Mathematics Stack Exchange is a question and answer site for people studying math at any level and professionals in related fields. It's 100% free, no registration required.

Sign up
Here's how it works:
  1. Anybody can ask a question
  2. Anybody can answer
  3. The best answers are voted up and rise to the top

Reading Hungerford's Algebra I encountered the following statement

Consider the diagram $$\require{AMScd} \begin{CD} A @>{\alpha}>>B @>{\beta}>> C\\ @V{\gamma}VV @V{\delta}VV @V{\epsilon}VV\\ D @>{\zeta}>> E @>{\eta}>> F \end{CD}$$ where $(A,\alpha,\gamma)$ is a pullback of $\zeta,\delta$ and likewise $(B,\beta,\delta)$ is a pullback of $\eta,\epsilon$. If $\epsilon$ is monic, then the outer rectangle is also a pullback.

It would seem to me that the assumption that $\epsilon$ be monic is ancillary. That the outer square commutes is trivial; suppose we have $(Z,\theta,\kappa)$ such that $$\require{AMScd} \begin{CD} Z @>{\kappa}>>C\\ @V{\theta}VV @V{\epsilon}VV \\ D @>{\eta \circ \zeta}>> F \end{CD}$$ is commutative. Then by universal property of $(B,\delta,\epsilon)$ we have a unique morphism $t: Z \to B$ such that $\delta \circ t = \zeta \circ \theta$ and $\beta \circ t= \kappa$.

Repeating the above except comparing $(A,\alpha,\gamma)$ to $(Z,\theta,t)$, we obtain a unique morphism $s: Z \to A$ such that $\alpha \circ s = t$ and $\gamma \circ s = \theta$. Then $$ \beta \circ t = \beta \circ \alpha \circ s = \kappa $$ and as $\gamma \circ s = \theta$ it follows that $s$ is indeed the desired morphism.

Can anyone comment on the integrity of the proof, and/or the necessity of the hypothesis?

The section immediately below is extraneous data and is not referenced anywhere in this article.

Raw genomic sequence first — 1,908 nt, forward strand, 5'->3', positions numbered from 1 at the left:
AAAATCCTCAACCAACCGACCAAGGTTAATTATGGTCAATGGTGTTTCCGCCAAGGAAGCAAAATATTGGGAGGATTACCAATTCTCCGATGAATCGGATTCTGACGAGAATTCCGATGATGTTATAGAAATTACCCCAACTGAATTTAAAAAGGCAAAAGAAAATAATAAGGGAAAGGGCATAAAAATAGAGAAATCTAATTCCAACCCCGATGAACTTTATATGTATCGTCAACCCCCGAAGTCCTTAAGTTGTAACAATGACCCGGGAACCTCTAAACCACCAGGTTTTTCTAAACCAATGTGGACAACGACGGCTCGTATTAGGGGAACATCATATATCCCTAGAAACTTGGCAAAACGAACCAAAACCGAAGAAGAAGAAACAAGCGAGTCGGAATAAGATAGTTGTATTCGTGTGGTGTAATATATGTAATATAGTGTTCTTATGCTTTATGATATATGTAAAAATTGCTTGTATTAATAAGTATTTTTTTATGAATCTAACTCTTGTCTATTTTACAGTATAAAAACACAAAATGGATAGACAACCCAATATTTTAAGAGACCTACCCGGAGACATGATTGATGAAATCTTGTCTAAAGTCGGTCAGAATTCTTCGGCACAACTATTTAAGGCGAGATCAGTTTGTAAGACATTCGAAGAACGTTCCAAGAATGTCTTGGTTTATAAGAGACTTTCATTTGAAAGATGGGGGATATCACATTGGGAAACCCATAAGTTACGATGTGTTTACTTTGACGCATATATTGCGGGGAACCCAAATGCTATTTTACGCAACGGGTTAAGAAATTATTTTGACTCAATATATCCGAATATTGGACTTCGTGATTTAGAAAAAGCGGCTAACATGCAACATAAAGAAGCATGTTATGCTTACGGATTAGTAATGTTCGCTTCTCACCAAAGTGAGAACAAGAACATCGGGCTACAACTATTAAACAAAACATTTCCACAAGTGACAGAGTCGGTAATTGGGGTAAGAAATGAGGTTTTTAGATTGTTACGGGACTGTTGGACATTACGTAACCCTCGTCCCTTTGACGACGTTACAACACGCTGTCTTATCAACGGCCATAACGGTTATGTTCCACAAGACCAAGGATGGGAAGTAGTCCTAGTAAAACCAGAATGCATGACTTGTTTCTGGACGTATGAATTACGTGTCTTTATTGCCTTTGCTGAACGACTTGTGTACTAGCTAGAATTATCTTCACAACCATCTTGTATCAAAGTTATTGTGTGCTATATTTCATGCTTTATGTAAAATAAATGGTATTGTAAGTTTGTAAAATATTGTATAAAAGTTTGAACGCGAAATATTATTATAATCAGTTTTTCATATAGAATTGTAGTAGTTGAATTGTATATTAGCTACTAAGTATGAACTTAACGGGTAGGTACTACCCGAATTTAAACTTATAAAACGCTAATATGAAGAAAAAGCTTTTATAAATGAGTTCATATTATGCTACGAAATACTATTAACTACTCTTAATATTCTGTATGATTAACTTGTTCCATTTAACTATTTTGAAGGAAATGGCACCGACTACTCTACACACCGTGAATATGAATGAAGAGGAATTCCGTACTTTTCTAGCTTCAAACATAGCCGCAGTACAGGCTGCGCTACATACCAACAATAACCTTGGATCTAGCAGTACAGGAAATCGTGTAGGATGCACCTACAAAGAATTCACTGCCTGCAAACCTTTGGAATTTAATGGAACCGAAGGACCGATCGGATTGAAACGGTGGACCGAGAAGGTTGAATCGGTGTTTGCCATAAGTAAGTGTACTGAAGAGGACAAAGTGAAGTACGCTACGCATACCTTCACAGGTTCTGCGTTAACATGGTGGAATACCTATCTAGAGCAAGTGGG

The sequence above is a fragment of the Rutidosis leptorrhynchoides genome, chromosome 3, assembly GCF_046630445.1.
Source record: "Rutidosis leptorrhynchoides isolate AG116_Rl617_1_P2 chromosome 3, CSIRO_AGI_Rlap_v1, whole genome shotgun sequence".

share|cite|improve this question
There is no need to assume $\epsilon$ is monic: this is the pullback pasting lemma. – Zhen Lin Aug 21 '13 at 7:21
A diagrammatic proof of the pullback lemma is on ProofWiki. – Lord_Farin Aug 21 '13 at 13:27
Perhaps I am misunderstanding the ProofWiki entry, but what in their argument avoids the issue pointed out in the Santiago Canez's answer? – Cameron Aug 22 '13 at 3:17

After you obtain $s$, you only know it is the unique morphism satisfying $\alpha \circ s = t$ and $\gamma \circ s = \theta$, but in order for the outer rectangle to be a pullback you need to know that it is the unique morphism satisfying $\beta \circ \alpha \circ s = \kappa$ and $\gamma \circ s = \theta$. Note that $\alpha \circ t$ implies $\beta \circ \alpha \circ s = \kappa$ as you explain, but not conversely so you cannot go from $\beta \circ \alpha \circ s' = \kappa$ to $\alpha \circ s' = t$ in order to use the uniqueness you do know to conclude that $s=s'$.

Here's a hint: show that if $\epsilon$ is monic, so is $\delta$.

Edit: As pointed out in a comment, you don't actually need $\epsilon$ to be monic.

share|cite|improve this answer
It can be shown that if $\epsilon$ is monic, it follows that $\gamma$ is monic. Hence for any $s'$ satisfying $\gamma \circ s' = \theta$ we have $\gamma \circ s' = \gamma \circ s = \theta$ and therefore $s = s'$. But from what I see on nlab and proofwiki there seems to be another way. – Cameron Aug 21 '13 at 20:24

Your Answer


By posting your answer, you agree to the privacy policy and terms of service.

Not the answer you're looking for? Browse other questions tagged or ask your own question.